“Ayana is part of my legacy,” says Karen with pride. “I have tried to impart to her what is important – being a strong woman, getting a good education, giving back to the community. She is the most important relationship in my life. I worry a little that at my age, if something happens to me, what will happen to her? But it is in God’s hands.”
This summer, Ayana had the opportunity to go Winshape Camp for a week, the longest time she had ever been away from Karen.
“I was nervous about her trip,” said Karen, “but I told her to have fun and live a little!”
Those who know Karen best are impressed with her energy, talents, passion and love of helping other people.
“Karen is well rounded, loves being around people and loves to learn new things,” says Juanita Byas, Karen’s sister. “She is a great decorator and loves the finer things of life and works daily to accomplish her life goals. Karen has raised a content, beautiful and happy child. I wish the world held more grandparents like my sister.”
Karen’s older daughter, Kenisha, agrees that her mother is an exceptional role model and strong woman.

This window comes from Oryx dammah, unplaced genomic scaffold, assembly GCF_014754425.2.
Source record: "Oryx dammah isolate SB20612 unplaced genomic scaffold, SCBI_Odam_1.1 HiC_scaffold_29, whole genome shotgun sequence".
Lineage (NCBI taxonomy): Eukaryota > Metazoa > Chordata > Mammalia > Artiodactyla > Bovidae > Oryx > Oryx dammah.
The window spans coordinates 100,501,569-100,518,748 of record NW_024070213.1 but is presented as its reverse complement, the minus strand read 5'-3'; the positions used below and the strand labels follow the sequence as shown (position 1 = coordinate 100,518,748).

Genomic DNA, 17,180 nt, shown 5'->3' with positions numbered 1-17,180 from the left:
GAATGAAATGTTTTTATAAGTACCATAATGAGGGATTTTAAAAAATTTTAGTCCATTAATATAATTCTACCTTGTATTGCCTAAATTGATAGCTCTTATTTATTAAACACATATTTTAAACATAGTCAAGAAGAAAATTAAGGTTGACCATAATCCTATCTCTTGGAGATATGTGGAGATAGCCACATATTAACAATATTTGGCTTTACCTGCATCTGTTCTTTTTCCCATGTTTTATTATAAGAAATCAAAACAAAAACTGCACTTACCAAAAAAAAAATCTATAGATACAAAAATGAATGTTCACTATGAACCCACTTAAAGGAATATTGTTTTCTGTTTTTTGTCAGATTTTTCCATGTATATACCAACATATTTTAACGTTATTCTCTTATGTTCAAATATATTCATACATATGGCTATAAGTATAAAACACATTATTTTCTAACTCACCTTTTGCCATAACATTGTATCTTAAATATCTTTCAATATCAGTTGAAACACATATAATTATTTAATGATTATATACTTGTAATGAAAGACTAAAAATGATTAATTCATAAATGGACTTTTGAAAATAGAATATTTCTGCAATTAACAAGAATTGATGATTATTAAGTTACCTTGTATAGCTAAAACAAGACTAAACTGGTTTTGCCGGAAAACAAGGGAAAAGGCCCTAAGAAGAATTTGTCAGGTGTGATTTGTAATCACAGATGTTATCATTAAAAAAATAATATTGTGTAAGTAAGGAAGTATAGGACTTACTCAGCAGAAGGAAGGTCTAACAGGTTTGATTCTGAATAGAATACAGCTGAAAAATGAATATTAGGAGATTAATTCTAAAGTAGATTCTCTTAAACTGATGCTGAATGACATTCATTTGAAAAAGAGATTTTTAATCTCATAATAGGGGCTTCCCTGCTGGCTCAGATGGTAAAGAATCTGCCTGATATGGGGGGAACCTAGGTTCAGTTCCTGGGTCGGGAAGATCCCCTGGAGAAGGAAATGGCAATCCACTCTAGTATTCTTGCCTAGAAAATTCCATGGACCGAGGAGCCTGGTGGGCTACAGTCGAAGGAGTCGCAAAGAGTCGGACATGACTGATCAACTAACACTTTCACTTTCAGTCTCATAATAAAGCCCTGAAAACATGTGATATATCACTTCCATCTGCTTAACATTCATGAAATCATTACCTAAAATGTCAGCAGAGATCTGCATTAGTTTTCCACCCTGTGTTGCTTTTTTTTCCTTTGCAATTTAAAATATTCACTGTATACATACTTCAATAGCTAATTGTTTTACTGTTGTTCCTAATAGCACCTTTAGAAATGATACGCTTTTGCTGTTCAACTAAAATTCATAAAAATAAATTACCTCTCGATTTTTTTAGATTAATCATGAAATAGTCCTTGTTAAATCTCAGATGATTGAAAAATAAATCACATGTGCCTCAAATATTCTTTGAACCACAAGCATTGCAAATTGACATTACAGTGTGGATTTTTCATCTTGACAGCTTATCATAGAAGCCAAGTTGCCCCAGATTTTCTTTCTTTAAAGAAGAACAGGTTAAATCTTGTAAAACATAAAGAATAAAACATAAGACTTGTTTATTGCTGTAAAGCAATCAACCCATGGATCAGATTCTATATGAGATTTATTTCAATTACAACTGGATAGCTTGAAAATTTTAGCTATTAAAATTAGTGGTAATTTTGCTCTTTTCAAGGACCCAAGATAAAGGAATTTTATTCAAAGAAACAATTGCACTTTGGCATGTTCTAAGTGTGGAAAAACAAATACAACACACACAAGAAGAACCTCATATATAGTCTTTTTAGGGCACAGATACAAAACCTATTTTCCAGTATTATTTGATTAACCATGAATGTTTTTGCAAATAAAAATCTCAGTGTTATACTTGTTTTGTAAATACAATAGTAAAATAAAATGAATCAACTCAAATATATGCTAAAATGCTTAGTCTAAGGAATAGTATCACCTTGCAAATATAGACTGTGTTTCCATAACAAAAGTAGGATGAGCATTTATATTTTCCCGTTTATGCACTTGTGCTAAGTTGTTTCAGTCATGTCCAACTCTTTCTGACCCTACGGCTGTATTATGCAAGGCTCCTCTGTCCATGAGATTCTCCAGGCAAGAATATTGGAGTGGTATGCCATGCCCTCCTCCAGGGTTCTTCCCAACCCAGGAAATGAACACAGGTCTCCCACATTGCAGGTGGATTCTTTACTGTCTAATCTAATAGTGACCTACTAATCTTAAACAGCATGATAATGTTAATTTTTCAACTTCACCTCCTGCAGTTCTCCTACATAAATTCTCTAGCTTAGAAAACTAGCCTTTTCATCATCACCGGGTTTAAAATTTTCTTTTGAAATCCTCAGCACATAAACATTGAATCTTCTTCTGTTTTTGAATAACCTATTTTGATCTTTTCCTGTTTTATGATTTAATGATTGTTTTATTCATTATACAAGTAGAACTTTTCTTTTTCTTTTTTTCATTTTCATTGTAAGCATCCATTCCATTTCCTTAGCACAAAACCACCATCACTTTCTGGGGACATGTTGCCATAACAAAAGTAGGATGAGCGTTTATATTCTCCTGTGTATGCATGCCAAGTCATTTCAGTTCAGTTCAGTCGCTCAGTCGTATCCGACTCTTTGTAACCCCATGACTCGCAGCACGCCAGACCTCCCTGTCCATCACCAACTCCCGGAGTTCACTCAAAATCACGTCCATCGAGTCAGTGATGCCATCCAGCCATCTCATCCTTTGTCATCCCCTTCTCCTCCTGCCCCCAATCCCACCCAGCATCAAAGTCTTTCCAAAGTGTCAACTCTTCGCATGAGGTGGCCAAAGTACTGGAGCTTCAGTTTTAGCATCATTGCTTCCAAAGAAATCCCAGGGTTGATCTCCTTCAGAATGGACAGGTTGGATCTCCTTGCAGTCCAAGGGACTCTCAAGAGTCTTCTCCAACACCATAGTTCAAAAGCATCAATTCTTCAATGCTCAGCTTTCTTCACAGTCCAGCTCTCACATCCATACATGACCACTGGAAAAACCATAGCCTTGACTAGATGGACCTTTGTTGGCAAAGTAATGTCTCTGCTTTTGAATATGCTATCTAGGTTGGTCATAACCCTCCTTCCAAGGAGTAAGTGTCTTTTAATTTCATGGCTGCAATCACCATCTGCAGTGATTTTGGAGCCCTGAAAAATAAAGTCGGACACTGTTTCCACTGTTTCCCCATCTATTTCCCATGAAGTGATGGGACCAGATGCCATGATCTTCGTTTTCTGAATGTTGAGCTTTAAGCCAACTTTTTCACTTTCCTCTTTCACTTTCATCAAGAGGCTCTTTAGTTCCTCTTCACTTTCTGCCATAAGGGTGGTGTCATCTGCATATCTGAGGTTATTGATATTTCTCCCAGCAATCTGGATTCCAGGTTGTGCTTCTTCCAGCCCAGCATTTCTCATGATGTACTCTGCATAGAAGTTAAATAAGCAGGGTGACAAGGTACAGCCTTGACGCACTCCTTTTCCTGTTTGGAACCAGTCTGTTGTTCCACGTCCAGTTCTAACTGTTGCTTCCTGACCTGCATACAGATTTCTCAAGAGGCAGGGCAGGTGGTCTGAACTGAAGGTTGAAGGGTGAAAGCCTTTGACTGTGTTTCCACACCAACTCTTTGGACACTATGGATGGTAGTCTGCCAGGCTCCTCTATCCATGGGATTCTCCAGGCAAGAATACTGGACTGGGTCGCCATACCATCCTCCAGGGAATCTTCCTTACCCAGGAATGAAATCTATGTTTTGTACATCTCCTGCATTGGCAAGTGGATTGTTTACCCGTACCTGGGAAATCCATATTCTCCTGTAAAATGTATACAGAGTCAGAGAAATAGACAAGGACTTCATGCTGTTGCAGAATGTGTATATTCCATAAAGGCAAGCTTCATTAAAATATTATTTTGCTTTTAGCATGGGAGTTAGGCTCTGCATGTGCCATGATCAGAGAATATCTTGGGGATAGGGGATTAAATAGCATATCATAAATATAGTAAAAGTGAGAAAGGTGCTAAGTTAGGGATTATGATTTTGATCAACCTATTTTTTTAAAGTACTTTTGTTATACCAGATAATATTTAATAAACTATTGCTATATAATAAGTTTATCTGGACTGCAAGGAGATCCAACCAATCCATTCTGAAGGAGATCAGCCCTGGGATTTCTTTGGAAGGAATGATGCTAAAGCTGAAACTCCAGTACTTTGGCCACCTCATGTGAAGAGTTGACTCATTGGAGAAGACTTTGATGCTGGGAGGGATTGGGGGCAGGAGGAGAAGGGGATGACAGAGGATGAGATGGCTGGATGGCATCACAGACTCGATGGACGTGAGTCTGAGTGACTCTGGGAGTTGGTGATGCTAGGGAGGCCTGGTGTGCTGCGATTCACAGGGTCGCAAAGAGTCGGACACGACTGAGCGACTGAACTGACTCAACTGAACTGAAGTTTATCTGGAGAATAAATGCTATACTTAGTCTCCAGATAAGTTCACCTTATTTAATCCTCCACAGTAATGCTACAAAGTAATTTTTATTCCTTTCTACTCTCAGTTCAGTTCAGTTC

“My mom has always given me the best advice and has always been there in my time of need for the past 38 years of my life,” Kenisha says. “The saying goes, ‘it takes a village to raise a child,’ but in this case it took one strong, independent, God-fearing grandmother/mother to take on the job!”
Karen now strives to find a balance in her life.
“For the last 14 years I have put my life on hold to raise this young woman and prepare her for the future. My goal is to establish more relationships with my peers, volunteer, enjoy travel, shopping, beach time and adult conversation,” Karen says with a smile. Recently, she returned to work part-time as an administrative assistant at Fayette Senior Services Life Enrichment Center.
Volunteering is of particular importance to Karen — energizing her and keeping her connected. She has certainly made a difference in Fayette County. Not only does she serve on the board of Grandparents and Kin Raising Children, but she is also president of the AV Pride Village Assembly, helping to mentor and inspire a new generation of leaders. The organization recently presented Karen with the Diamond Award for her dedicated service.
Karen encourages other grandparents who are raising grandchildren to maintain adult friendships and a support network, as well as take care of their mental and physical health. She also emphasizes the joy of volunteering.
“Yes, it is time-consuming raising a grandchild,” she admits. “But there is still time to give back. It is so rewarding. Don’t isolate yourself. Make a difference and keep smiling!”